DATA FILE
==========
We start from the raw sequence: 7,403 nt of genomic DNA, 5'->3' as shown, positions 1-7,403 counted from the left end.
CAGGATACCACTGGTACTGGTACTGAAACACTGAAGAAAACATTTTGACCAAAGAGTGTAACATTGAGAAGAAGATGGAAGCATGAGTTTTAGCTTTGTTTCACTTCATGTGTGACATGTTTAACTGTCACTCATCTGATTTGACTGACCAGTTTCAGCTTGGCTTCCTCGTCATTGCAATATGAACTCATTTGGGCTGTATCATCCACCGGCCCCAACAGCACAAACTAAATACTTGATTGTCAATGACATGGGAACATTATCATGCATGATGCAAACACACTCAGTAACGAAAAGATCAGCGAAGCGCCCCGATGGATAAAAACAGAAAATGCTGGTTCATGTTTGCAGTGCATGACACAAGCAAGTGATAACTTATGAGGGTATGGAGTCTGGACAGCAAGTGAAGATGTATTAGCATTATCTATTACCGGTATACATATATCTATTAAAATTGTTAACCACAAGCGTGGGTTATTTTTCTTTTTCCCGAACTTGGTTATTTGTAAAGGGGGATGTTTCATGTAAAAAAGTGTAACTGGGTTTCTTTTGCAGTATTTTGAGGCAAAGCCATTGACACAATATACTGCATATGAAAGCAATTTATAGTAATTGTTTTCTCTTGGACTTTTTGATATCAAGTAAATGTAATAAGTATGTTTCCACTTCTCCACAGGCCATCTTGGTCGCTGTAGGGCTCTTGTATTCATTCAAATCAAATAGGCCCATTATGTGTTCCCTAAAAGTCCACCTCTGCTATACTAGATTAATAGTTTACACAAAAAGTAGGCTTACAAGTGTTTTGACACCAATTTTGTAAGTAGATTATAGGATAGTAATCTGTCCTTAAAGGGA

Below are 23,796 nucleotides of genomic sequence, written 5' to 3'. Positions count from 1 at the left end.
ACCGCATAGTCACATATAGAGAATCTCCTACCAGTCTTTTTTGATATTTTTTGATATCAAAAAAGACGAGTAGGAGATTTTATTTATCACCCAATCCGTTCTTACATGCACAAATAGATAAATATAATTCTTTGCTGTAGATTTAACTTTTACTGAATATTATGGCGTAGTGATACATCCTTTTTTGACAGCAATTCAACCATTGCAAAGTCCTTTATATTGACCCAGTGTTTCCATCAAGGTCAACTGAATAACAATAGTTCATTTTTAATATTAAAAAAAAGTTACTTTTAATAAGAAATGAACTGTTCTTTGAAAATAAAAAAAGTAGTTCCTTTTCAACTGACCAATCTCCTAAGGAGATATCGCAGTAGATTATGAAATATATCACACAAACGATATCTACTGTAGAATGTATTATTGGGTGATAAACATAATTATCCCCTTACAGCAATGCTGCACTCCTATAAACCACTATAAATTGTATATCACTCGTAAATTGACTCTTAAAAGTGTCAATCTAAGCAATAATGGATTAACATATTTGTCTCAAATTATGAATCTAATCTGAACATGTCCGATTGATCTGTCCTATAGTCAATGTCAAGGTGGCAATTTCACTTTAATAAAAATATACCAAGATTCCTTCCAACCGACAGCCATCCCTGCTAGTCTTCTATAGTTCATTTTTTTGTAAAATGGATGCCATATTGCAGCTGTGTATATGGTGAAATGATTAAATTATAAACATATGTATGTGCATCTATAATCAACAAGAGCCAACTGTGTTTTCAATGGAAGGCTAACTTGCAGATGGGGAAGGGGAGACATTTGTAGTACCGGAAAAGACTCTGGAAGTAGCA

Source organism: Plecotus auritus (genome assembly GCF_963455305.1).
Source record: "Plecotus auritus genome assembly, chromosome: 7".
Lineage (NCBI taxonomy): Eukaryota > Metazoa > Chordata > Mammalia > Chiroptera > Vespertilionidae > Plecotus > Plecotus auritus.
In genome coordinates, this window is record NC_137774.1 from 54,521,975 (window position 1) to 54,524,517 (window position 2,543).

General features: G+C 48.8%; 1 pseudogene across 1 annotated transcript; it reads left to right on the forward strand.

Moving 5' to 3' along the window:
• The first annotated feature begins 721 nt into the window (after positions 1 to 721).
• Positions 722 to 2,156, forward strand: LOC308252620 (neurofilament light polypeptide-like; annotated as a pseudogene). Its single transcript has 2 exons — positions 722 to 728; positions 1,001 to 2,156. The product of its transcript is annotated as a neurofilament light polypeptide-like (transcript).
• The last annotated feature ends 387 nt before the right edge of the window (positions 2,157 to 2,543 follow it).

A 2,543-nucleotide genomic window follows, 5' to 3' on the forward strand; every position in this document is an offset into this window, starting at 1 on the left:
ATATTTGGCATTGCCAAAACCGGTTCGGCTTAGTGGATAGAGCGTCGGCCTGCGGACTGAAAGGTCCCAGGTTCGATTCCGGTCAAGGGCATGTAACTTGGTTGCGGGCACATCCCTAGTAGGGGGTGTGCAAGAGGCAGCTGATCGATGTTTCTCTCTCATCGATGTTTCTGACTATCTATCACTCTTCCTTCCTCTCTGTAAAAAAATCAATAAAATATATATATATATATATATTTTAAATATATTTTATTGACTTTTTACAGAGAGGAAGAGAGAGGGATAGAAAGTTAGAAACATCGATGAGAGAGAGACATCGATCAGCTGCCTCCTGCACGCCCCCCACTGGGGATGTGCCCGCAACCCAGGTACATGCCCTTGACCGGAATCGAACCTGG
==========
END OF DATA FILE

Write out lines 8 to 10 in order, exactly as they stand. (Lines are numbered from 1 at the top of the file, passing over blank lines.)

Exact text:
In genome coordinates, this window is record NC_137774.1 from 54,521,975 (window position 1) to 54,524,517 (window position 2,543).

General features: G+C 48.8%; 1 pseudogene across 1 annotated transcript; it reads left to right on the forward strand.

Moving 5' to 3' along the window: